Outcomes of Upper Gastrointestinal Bleeding Are Similar Between Direct Oral Anticoagulants and Vitamin K Antagonists

Claire Gouriou; Guillaume Bouguen; Pierre Lahmek; Agnes Pelaquier; Ramuntxo Arotcarena; Armand Garioud; Stephanie De Montigny-Lenhardt; Arnaud Pauwels; David Zanditenas; Claire Charpignon; Remi Combes; Stephane Nahon; Vincent Quentin


Aliment Pharmacol Ther. 2021;53(6):688-695. 

In This Article

Abstract and Introduction


Background: The increased risk of upper gastrointestinal bleeding (UGIB) related to direct oral anticoagulants (DOACs) as compared to vitamin K antagonists (VKA) remains debated.

Aims: To describe the epidemiology and outcomes of UGIB in patients treated with oral anticoagulants.

Methods: A prospective, multicentre study in French general hospitals enrolled all consecutive patients with UGIB during one year. Patients treated with oral anticoagulants were retrieved from the cohort. Main outcomes were mortality and rebleeding during the first 6 weeks and need for non-endoscopic treatment (surgery or interventional radiology).

Results: Among the 2498 patients included, 475 (19%) had an oral anticoagulant, mostly with VKA (267 patients [56.2%]). Baseline characteristics were similar between the groups except for renal failure and cirrhosis that were more prevalent in the VKA group. Gastroscopy was normal in 73 patients (15.3%); peptic lesions were the main cause of UGIB (n = 233, 49%). Endoscopic treatment was performed in 128 patients (26.9%), leading to bleeding resolution in 74% (n = 95). Mortality rate at 6 weeks was 12.4% (59 patients), and was higher in the VKA group compared to DOACs (16.1% vs 7.8%, P < 0.01). By multivariate analysis, only the Charlson index ≥ 5 and UGIB occurrring in in-patients were independently associated with mortality. Rebleeding (56 patients [11.8%]) and need for non-endoscopic treatment (18 patients [3.8%]) were not associated with the type of anticoagulant.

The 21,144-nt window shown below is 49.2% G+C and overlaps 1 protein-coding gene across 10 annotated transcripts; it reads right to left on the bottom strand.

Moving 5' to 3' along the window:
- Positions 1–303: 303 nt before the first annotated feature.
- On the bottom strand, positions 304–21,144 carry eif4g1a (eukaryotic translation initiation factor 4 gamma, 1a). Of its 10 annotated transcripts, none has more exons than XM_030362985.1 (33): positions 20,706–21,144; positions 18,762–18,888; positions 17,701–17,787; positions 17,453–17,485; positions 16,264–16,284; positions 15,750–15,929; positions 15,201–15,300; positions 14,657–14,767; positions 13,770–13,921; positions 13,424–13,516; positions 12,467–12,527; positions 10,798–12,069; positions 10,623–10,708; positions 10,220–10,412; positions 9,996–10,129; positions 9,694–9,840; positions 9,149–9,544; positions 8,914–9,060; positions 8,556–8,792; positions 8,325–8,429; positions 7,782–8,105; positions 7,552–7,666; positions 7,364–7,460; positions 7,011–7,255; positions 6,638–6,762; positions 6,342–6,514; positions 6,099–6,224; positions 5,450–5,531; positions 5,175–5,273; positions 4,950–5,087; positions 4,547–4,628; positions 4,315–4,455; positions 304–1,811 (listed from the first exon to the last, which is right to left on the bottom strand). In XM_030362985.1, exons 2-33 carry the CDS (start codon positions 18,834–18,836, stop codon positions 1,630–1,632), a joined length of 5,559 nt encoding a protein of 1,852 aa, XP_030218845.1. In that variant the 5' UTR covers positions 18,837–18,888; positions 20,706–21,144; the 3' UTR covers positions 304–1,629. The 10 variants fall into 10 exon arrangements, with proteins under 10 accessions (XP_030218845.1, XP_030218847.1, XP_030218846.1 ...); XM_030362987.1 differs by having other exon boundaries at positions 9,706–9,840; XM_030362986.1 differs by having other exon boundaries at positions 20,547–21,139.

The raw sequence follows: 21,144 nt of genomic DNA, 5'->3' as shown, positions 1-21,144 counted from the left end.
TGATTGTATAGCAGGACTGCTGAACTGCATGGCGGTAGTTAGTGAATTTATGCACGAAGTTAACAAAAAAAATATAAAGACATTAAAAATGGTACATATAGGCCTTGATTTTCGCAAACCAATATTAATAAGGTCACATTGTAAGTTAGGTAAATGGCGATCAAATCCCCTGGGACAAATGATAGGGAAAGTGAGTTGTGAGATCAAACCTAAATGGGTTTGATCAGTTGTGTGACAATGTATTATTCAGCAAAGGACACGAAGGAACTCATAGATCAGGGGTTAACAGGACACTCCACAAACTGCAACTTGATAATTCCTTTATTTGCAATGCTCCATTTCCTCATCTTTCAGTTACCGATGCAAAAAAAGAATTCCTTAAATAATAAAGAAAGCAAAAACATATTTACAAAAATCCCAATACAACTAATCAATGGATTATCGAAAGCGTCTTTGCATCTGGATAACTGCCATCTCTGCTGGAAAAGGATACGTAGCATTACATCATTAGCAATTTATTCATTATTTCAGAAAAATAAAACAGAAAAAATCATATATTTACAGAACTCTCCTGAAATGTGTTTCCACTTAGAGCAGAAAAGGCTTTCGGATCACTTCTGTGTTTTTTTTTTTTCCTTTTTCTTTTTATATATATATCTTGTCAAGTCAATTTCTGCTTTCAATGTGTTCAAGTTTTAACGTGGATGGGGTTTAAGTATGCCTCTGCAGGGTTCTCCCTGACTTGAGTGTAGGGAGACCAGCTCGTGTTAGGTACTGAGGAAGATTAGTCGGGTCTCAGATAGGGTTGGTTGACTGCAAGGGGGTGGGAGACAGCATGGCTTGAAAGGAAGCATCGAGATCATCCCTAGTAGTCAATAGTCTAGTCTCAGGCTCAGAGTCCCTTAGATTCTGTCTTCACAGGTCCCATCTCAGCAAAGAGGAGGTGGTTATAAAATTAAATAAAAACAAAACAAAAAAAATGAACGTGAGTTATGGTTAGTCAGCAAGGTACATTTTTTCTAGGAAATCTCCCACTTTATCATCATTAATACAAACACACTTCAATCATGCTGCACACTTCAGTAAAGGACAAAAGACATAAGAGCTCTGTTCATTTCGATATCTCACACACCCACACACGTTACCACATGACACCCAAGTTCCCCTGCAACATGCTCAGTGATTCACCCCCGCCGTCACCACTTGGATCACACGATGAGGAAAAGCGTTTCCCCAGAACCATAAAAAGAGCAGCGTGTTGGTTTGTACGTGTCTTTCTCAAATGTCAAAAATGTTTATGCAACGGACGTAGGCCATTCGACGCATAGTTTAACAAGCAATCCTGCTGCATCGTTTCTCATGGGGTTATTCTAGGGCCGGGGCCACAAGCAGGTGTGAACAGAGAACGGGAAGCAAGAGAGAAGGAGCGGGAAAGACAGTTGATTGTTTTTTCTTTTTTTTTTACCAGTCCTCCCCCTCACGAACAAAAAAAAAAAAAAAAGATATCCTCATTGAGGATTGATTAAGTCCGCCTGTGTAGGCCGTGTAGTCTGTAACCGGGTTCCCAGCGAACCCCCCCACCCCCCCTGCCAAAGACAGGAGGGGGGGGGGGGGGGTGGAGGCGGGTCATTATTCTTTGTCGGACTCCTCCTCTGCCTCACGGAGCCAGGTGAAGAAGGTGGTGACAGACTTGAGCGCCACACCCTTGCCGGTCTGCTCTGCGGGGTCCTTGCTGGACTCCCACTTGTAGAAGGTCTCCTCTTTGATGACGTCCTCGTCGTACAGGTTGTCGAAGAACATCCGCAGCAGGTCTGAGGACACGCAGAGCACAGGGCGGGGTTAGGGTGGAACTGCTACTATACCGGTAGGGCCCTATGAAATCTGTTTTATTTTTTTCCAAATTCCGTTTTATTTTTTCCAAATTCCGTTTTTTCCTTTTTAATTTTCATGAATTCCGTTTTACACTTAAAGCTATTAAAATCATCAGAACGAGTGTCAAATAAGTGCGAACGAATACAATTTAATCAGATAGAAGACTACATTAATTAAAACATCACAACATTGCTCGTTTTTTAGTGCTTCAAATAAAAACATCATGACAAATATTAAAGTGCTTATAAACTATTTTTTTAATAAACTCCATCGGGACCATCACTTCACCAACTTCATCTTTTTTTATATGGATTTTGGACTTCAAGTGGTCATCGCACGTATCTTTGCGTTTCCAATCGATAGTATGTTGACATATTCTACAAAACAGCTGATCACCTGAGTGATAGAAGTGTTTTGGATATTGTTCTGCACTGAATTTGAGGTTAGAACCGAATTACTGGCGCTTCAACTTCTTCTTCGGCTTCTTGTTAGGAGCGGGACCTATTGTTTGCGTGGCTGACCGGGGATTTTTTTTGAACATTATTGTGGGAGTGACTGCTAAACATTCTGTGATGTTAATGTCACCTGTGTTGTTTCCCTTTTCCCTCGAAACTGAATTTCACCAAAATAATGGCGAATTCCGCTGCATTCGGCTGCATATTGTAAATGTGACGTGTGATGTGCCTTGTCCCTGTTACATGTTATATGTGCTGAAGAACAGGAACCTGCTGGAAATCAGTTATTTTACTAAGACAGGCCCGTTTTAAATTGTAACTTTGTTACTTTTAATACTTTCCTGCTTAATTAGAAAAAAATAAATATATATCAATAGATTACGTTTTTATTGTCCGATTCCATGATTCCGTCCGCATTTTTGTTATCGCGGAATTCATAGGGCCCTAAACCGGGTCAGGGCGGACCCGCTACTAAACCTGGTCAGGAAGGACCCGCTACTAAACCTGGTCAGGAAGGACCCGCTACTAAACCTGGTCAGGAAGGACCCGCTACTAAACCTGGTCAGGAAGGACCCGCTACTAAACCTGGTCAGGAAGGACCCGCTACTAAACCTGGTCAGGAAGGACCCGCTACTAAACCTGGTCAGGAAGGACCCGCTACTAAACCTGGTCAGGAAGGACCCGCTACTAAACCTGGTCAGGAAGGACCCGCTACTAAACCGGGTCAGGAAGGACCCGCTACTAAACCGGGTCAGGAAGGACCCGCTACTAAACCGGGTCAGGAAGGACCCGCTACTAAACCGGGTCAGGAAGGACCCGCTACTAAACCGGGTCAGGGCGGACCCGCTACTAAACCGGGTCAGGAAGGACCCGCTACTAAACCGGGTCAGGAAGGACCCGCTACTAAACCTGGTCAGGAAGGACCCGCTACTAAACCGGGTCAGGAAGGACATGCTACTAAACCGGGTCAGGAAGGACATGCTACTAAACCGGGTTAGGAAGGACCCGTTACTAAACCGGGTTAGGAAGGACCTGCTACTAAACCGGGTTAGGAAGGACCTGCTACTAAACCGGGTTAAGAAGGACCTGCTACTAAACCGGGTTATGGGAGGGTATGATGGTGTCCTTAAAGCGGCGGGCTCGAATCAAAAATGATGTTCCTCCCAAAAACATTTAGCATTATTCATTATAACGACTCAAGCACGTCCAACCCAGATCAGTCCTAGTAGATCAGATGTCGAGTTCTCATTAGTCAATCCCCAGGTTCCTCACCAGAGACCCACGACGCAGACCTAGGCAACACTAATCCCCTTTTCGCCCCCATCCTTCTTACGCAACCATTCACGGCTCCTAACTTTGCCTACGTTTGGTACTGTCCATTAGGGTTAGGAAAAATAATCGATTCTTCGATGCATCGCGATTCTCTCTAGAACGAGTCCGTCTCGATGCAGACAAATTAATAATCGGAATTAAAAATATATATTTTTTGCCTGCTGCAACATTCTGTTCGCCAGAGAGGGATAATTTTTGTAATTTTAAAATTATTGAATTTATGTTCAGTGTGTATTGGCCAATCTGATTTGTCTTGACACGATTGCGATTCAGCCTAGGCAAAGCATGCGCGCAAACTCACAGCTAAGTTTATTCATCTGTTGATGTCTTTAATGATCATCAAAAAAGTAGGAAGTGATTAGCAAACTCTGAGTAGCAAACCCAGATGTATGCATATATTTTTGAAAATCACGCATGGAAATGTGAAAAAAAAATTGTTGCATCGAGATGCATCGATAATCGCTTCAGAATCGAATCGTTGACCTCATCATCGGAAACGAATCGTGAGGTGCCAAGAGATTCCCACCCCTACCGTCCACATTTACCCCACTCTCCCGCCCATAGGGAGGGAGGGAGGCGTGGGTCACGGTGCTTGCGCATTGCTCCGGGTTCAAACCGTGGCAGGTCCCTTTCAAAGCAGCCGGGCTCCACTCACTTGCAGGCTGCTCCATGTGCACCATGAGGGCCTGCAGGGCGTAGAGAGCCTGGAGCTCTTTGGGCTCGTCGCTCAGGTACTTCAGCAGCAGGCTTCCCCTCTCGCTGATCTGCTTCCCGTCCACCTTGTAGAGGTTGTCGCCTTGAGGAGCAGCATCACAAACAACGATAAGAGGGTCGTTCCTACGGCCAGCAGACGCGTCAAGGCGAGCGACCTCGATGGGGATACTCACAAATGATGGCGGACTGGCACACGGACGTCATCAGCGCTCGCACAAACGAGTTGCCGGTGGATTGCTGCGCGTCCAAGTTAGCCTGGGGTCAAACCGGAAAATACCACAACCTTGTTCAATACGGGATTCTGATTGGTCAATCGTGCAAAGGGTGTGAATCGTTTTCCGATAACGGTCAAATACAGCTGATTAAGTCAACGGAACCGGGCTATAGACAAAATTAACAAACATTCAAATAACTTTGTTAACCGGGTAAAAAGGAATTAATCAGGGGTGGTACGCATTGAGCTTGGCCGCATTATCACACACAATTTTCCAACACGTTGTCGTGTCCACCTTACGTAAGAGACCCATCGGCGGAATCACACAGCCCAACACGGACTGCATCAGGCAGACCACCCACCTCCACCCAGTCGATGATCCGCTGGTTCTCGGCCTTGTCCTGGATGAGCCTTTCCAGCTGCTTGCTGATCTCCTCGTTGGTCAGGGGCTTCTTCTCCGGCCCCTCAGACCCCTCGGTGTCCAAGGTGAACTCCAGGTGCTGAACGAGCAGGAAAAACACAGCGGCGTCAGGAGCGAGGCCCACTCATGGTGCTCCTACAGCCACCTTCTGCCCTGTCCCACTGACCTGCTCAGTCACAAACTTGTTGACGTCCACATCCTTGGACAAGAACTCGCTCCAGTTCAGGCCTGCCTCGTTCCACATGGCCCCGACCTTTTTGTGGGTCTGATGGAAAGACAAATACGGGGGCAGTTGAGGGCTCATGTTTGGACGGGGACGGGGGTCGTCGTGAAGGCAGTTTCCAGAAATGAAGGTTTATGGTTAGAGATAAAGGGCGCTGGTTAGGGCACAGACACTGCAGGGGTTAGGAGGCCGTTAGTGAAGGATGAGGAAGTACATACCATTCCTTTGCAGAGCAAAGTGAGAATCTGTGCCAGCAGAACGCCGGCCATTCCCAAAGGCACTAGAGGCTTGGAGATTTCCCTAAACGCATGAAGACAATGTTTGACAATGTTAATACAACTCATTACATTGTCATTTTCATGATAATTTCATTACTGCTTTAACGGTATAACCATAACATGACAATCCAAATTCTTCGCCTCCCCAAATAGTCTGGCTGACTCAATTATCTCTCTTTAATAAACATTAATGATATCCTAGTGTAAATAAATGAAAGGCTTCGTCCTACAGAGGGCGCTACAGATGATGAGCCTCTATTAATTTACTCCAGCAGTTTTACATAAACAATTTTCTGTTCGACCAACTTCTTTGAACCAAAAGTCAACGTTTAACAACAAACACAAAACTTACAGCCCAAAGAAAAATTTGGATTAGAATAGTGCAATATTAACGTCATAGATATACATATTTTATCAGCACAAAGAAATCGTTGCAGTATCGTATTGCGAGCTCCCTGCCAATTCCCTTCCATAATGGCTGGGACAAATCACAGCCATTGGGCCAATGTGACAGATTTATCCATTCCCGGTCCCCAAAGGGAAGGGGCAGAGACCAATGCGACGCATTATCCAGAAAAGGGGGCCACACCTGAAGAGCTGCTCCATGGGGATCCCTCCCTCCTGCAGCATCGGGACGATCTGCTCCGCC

Conclusion: DOACs do not alter outcomes of UGIB as compared to VKA. Comorbidities and associated treatment are the most important factors worsening the prognosis of UGIB.


In the past two decades, the epidemiology of upper gastrointestinal bleeding (UGIB) in Europe changed with an overall decrease in incidence (122/100 000/year estimated in 2013 vs 143/100 000/year in 1996)[1,2] while related mortality remained stable (3%-14%).[3] Of note, patients' characteristics changed over time with older age at first bleeding, subsequent associated life-threatening comorbidities and frequent use of antithrombotic treatment.[4,5]

Meanwhile, therapeutic care of non-valvular atrial fibrillation and venous thromboembolic disease (VTE), based on anticoagulation, evolved. Vitamin K antagonists were historically the cornerstones of oral anticoagulation with their well-known disadvantages. In the past decade, direct oral anticoagulant agents were developed, categorised into two classes on the basis of their targets, as direct thrombin inhibitor (Dabigatran) or factor Xa inhibitors (rivaroxaban and apixaban). They proved their non-inferiority to vitamin K antagonists (VKA) for the prevention of ischaemic stroke and systemic embolism during non-valvular atrial fibrillation[6–8] and for the prevention of VTE recurrence.[9–11] Several advantages were advocated to direct oral anticoagulants (DOACs) such as a fixed-dose administration, the absence of drug monitoring, less drug-to-drug interactions and less dietary restrictions leading them to be recommended as a first line therapy in American and European guidelines.[12,13]

The major side effect of oral anticoagulation remains the bleeding risk that can be life-threatening. For instance, oral anticoagulation is still the first cause of severe drug-related iatrogenia (31% of critical adverse events induced by drugs in 2009, almost 5000 VKA-related deaths per year)[14] particularly for gastrointestinal bleeding.[15] Safety of DOACs remains controversial with conflicting data across clinical trials, post-market surveillance and observational studies. In a meta-analysis of the pivotal phase 3 clinical trials for stroke prevention in atrial fibrillation, DOACs showed a reduction of intracranial haemorrhage (relative risk 0.48; 95% confidence interval [CI], 0.39–0.59; P < 0.0001) but an increase of gastrointestinal bleeding by 25% when compared to conventional VKA therapy.[16] Another meta-analysis of these trials showed the same results except for the gastrointestinal bleeding risk that was not significant (odds ratio [OR] 0.96; 95% CI, 0.77–1.20).[17] The heterogeneity of study populations in these trials might explain these contradictory data related to confounding factors such as age, indication of oral anticoagulation or the dose of DOACs.[18–20] Nevertheless, real-world evidence reported reassuring data with a similar risk of gastrointestinal bleeding between DOACs and VKA, even after a year of follow-up.[21,22] However, most of the available data remains retrospective, with a low level of evidence and for some, not specifically focused on digestive bleeding. Thus, this study aimed to describe the epidemiology, endoscopic management and outcomes of UGIB in patients treated with oral anticoagulants in a large prospective national cohort.